One method to determine the phase shift of a photomask feature, in either transmission or reflection mode, is point-by-point sampling of the fringe structure. For each value of phase delay between phase probes 106, 206, detectors 131, 231 record a light value which depends upon the position and visibility of the fringe. Changing the phase delay between phase probes 106, 206 causes the interference fringe positions to shift relative to fixed-position detector 131, 231 located above or beneath the photomask, and a (typically) sinusoidal intensity curve may be recorded. Multiple light pulses may be averaged by the detection electronics for each increment in the phase delay to reduce measurement error. The phase plots from the unknown feature site and the clear site are then compared and the OPD of the unknown feature may be determined graphically or through curve-fitting. It is advantageous to employ the techniques of phase-shifting interferometry (PSI) to reduce required data sets and measurement times.

The OPD of the photomask feature may also be determined by sampling the entire fringe pattern simultaneously, rather than in a point-by-point fashion. This may be accomplished in either reflection or transmission mode through use, e.g., of camera 141. Software algorithms can then be employed to curve-fit the fringe structure from the camera image. The phase shift of the unknown feature is then determined from the shift in the fringe structure when the position of phase probes 106, 206 is adjusted on the photomask surface.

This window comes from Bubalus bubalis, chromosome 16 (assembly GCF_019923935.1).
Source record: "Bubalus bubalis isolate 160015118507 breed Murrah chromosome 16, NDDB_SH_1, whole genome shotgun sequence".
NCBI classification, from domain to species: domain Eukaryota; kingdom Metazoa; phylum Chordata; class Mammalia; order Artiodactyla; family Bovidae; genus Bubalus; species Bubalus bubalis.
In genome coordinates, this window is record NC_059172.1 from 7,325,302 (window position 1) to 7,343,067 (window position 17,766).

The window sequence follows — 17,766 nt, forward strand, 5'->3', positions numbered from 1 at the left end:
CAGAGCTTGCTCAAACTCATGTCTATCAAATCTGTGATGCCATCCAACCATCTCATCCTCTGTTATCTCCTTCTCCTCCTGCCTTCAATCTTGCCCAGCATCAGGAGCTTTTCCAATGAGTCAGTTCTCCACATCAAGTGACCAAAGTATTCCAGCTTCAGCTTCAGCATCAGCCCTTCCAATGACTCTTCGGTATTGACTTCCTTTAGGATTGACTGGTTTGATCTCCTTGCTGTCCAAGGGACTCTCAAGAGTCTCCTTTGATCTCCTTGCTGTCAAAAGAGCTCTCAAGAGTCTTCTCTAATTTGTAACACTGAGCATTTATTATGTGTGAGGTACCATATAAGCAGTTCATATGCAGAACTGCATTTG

From this basic description, a number of different methods and architectures may immediately be envisioned and applied by those skilled in the art to the determination of the phase shift of a given photomask feature. The interferometric/beam processing module may be of several different forms, the fringes may be measured above or below the photomask, and these fringes may be captured point-by-point or in their entirety. Each version of the processing module may be combined with any of the measurement techniques to determine the phase of photomask features at extremely high spatial resolutions. Further refinements are possible, for example, optical polarization can be harnessed to create multiple sets of independent, non-interfering phase probes for additional measurement flexibility. Accordingly, the scope of the invention should be determined by the following claims and their legal equivalents.

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US7397553Oct 24, 2005Jul 8, 2008Kla-Tencor Technologies CorporationSurface scanning
US7532318Nov 16, 2006May 12, 2009Kla-Tencor CorporationWafer edge inspection
US7554654Jan 26, 2007Jun 30, 2009Kla-Tencor CorporationSurface characteristic analysis
US7630066Mar 30, 2007Dec 8, 2009Adc Telecommunications, Inc.Optical fiber inspection tool
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U.S. Classification356/511, 356/237.4, 356/239.3
International ClassificationG01B9/02, G01N21/00
Cooperative ClassificationG01N21/9501, G01N21/45
European ClassificationG01N21/95A, G01N21/45